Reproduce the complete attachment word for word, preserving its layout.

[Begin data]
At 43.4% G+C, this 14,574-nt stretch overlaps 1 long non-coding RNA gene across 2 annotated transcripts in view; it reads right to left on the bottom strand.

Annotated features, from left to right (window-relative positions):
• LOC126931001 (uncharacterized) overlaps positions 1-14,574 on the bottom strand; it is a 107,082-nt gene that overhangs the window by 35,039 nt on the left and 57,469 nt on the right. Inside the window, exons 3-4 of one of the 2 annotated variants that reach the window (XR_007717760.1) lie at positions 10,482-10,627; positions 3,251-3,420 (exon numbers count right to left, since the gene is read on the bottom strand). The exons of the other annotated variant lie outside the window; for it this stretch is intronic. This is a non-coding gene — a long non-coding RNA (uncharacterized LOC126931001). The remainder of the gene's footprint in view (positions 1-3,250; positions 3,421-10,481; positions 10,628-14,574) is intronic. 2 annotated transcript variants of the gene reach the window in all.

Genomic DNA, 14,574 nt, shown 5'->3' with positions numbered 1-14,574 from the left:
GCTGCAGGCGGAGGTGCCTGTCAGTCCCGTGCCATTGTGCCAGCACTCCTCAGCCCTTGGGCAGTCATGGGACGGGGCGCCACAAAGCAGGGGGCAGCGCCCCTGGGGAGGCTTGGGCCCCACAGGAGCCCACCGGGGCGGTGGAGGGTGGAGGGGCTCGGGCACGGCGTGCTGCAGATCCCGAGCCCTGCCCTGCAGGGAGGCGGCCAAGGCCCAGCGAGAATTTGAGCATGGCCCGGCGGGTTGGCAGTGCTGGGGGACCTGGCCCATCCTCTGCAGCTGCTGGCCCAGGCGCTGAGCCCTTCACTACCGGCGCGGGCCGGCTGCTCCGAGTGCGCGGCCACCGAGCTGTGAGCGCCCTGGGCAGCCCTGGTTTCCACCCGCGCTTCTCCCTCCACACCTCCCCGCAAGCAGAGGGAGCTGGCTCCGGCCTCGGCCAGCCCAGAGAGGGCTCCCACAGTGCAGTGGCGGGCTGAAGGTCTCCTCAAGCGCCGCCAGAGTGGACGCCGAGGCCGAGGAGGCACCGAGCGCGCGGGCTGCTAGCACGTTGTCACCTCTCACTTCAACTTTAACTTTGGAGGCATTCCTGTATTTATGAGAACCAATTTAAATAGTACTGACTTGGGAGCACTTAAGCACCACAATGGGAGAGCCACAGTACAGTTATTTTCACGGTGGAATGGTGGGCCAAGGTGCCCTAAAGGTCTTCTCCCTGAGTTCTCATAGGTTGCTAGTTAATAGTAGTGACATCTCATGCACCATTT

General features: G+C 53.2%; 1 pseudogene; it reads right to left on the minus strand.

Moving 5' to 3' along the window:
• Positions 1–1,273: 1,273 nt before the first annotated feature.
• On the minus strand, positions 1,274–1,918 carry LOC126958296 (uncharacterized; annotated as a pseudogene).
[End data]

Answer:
At 43.4% G+C, this 14,574-nt stretch overlaps 1 long non-coding RNA gene across 2 annotated transcripts in view; it reads right to left on the bottom strand.

Annotated features, from left to right (window-relative positions):
• LOC126931001 (uncharacterized) overlaps positions 1-14,574 on the bottom strand; it is a 107,082-nt gene that overhangs the window by 35,039 nt on the left and 57,469 nt on the right. Inside the window, exons 3-4 of one of the 2 annotated variants that reach the window (XR_007717760.1) lie at positions 10,482-10,627; positions 3,251-3,420 (exon numbers count right to left, since the gene is read on the bottom strand). The exons of the other annotated variant lie outside the window; for it this stretch is intronic. This is a non-coding gene — a long non-coding RNA (uncharacterized LOC126931001). The remainder of the gene's footprint in view (positions 1-3,250; positions 3,421-10,481; positions 10,628-14,574) is intronic. 2 annotated transcript variants of the gene reach the window in all.

Genomic DNA, 14,574 nt, shown 5'->3' with positions numbered 1-14,574 from the left:
GCTGCAGGCGGAGGTGCCTGTCAGTCCCGTGCCATTGTGCCAGCACTCCTCAGCCCTTGGGCAGTCATGGGACGGGGCGCCACAAAGCAGGGGGCAGCGCCCCTGGGGAGGCTTGGGCCCCACAGGAGCCCACCGGGGCGGTGGAGGGTGGAGGGGCTCGGGCACGGCGTGCTGCAGATCCCGAGCCCTGCCCTGCAGGGAGGCGGCCAAGGCCCAGCGAGAATTTGAGCATGGCCCGGCGGGTTGGCAGTGCTGGGGGACCTGGCCCATCCTCTGCAGCTGCTGGCCCAGGCGCTGAGCCCTTCACTACCGGCGCGGGCCGGCTGCTCCGAGTGCGCGGCCACCGAGCTGTGAGCGCCCTGGGCAGCCCTGGTTTCCACCCGCGCTTCTCCCTCCACACCTCCCCGCAAGCAGAGGGAGCTGGCTCCGGCCTCGGCCAGCCCAGAGAGGGCTCCCACAGTGCAGTGGCGGGCTGAAGGTCTCCTCAAGCGCCGCCAGAGTGGACGCCGAGGCCGAGGAGGCACCGAGCGCGCGGGCTGCTAGCACGTTGTCACCTCTCACTTCAACTTTAACTTTGGAGGCATTCCTGTATTTATGAGAACCAATTTAAATAGTACTGACTTGGGAGCACTTAAGCACCACAATGGGAGAGCCACAGTACAGTTATTTTCACGGTGGAATGGTGGGCCAAGGTGCCCTAAAGGTCTTCTCCCTGAGTTCTCATAGGTTGCTAGTTAATAGTAGTGACATCTCATGCACCATTT

General features: G+C 53.2%; 1 pseudogene; it reads right to left on the minus strand.

Moving 5' to 3' along the window:
• Positions 1–1,273: 1,273 nt before the first annotated feature.
• On the minus strand, positions 1,274–1,918 carry LOC126958296 (uncharacterized; annotated as a pseudogene).